by Harriet Smith
Thinking back over the years, it is interesting to see how braille has changed throughout my life.
I don’t remember learning braille, but I’ve been told that I used to feel and sort through a lot of seeds in order for my fingers to become sensitive to it. This is important from a young age because it can be hard to learn braille when you’re older as your fingers are less sensitive. I absolutely love braille and would hate to be without it. I think it is wonderful how the development of technology has allowed braille to evolve so I can still use it now. For example, I use a computer called a Braillenote Touch Plus the majority of the time, which enables me to read and write in braille using the electronic braille display and cells at the bottom. Although this is a very different experience to reading on traditional braille paper, I have got accustomed to it now and can’t imagine doing it any other way.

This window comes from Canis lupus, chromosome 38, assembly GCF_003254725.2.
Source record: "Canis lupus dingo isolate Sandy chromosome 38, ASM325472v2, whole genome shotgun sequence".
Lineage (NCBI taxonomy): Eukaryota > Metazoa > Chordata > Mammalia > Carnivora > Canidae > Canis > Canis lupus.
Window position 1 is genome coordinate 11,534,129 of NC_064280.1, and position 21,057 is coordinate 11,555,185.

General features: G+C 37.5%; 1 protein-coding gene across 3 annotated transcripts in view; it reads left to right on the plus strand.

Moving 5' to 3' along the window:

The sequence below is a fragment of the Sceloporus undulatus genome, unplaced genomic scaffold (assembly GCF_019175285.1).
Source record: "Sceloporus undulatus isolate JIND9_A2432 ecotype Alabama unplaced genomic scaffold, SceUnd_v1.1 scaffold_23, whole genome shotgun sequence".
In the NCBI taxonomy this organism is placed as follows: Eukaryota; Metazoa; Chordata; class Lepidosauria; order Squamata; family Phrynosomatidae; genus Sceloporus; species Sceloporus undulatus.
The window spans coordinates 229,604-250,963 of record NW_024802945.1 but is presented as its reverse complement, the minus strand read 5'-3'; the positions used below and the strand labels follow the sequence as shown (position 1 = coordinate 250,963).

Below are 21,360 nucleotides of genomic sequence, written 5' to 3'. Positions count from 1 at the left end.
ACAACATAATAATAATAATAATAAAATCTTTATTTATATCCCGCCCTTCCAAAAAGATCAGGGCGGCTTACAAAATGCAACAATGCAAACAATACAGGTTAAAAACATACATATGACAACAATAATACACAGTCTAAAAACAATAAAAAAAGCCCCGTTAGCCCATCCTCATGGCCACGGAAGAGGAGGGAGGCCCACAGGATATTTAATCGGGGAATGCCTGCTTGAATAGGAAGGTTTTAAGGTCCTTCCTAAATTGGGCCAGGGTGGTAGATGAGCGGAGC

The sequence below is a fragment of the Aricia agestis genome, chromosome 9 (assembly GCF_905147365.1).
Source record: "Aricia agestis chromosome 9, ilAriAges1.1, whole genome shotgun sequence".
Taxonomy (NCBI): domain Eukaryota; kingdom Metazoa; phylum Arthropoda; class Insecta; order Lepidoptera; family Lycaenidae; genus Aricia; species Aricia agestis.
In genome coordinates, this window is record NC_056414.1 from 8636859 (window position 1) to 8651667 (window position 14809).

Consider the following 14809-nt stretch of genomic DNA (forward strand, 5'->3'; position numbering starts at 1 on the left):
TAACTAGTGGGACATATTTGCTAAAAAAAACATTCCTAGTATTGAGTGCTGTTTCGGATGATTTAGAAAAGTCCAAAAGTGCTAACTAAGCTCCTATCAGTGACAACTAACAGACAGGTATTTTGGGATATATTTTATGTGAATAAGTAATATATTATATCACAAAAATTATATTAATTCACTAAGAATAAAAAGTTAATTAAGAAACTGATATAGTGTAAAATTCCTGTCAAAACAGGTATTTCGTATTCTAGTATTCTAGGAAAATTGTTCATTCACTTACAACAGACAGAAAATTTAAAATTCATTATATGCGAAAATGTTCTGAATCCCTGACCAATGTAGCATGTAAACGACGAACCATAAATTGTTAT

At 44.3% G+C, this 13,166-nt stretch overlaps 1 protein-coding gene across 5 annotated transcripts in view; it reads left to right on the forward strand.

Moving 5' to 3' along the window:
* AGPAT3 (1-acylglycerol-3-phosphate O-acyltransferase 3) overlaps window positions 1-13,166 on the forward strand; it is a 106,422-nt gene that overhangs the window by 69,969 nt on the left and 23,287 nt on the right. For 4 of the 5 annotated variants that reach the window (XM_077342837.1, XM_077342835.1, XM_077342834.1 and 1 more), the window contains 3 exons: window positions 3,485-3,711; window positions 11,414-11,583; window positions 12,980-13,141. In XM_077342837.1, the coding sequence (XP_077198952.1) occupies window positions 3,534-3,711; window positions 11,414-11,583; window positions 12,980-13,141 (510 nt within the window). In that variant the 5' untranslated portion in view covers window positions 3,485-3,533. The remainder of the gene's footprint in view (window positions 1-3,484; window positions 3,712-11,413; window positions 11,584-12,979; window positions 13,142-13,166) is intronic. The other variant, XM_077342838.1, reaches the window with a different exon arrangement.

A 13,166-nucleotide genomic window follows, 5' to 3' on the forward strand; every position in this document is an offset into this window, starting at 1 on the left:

If you know someone who isn’t interested in learning braille, or you yourself are hesitant, I would definitely recommend trying it if you can because it is a useful skill to have. Even just knowing the basics such as the alphabet can be really helpful, because often there are braille labels on medicine boxes. If someone uses an iPhone or iPad to access information using the voice over screen reader instead of using braille, it is possible to buy braille displays that can pair to the device via Bluetooth and be used alongside as an alternative to the touchscreen. As well as my Braillenote Touch, I also use an iPhone with a braille display called a Brailliant. This has completely transformed the way I use the phone and has made navigation a lot easier for me.
Despite its decline, I believe braille will be around for many years to come thanks to technology and we should embrace all it has to offer!
Id braille an important part of your life? I’d love to hear how you feel about it in the comments below.
If you love braille as much as me, you can enter the VICTA Braille Art competition which celebrates #WorldBrailleDay. The competition closes on 31 January 2022, find out how to enter here >